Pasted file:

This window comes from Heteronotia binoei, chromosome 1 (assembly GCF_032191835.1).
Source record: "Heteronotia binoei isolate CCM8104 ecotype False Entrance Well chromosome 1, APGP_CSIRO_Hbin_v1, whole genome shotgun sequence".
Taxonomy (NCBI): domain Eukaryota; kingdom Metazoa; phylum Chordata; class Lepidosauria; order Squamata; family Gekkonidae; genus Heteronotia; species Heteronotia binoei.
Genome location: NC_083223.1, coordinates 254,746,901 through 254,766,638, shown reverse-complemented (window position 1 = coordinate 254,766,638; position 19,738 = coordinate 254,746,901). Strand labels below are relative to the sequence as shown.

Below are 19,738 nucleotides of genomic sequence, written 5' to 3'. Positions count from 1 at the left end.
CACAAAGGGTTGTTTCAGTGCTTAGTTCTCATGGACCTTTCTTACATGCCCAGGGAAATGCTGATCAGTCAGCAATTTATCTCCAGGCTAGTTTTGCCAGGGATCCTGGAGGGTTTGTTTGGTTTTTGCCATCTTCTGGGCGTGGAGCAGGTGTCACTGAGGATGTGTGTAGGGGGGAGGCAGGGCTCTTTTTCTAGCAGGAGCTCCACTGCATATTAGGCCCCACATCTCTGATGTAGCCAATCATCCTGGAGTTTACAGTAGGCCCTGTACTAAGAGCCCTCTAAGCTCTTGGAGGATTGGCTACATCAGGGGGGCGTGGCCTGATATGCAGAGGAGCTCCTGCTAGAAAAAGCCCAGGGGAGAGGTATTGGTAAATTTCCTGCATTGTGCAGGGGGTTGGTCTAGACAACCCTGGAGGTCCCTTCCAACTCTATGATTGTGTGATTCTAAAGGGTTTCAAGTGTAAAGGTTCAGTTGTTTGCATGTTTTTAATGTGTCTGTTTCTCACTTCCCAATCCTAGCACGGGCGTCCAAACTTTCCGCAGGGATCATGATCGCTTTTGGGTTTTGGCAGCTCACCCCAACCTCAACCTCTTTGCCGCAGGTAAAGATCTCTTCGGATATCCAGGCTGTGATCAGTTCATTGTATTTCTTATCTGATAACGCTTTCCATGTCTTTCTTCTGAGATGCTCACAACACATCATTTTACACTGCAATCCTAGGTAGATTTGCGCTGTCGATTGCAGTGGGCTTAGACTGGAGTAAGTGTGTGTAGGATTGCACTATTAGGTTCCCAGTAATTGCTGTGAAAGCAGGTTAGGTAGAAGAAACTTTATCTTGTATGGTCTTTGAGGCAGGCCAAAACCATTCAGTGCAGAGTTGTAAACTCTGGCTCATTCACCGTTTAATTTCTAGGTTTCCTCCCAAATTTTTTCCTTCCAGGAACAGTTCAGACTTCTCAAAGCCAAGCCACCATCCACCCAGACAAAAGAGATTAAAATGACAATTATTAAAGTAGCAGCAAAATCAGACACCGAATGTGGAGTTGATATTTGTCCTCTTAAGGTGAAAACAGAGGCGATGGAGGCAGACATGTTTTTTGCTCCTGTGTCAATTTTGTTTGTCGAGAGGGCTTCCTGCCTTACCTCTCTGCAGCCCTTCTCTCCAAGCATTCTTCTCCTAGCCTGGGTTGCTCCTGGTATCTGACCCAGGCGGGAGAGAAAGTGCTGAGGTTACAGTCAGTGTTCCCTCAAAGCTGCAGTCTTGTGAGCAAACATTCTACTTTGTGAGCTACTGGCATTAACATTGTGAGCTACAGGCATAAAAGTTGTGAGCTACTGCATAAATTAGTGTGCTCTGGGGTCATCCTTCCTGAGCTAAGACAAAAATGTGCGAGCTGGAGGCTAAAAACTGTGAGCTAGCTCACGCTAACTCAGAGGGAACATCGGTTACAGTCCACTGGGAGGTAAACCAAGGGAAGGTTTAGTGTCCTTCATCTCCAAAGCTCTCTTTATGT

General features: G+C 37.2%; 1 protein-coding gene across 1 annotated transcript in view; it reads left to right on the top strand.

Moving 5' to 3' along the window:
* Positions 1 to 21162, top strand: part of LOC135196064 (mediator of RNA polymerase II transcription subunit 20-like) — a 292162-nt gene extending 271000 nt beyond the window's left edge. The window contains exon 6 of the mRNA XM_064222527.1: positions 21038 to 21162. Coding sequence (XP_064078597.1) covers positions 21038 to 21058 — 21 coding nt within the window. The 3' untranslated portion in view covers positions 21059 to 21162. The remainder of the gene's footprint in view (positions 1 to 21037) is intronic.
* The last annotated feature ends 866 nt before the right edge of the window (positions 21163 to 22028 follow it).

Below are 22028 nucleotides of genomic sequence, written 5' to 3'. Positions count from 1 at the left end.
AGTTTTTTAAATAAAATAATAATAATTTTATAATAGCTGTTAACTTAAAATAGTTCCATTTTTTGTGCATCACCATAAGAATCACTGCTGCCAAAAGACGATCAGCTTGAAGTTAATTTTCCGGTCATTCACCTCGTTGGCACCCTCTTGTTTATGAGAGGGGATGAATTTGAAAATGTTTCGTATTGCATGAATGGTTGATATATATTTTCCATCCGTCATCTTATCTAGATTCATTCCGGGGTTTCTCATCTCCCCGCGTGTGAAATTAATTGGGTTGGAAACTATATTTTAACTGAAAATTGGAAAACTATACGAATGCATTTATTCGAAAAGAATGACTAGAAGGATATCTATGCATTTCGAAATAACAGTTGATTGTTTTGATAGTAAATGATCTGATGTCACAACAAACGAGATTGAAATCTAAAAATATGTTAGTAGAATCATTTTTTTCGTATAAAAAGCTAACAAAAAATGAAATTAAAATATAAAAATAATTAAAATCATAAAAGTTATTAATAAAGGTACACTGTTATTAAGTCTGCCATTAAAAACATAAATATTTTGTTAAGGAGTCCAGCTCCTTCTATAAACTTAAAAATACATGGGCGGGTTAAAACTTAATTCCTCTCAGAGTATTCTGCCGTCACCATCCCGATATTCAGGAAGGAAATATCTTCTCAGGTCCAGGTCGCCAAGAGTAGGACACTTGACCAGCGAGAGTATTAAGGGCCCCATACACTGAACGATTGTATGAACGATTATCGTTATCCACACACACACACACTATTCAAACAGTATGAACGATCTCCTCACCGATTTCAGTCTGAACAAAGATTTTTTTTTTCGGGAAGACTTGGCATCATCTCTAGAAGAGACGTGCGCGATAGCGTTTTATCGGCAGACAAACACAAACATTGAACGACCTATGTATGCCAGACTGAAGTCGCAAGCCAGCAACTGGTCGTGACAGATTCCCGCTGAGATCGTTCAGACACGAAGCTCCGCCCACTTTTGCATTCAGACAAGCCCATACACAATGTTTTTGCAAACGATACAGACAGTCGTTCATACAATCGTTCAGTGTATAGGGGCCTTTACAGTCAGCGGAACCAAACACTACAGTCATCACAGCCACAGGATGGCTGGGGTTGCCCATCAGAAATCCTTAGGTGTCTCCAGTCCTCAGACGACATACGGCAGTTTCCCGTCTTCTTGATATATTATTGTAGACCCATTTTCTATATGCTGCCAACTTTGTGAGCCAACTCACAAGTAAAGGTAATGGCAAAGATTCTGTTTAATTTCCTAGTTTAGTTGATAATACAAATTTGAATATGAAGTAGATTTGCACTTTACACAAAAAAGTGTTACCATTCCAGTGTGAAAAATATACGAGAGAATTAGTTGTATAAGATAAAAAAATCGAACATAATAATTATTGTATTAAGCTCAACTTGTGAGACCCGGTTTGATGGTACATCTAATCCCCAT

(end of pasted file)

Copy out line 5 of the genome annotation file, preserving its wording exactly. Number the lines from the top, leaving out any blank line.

Below are 19,738 nucleotides of genomic sequence, written 5' to 3'. Positions count from 1 at the left end.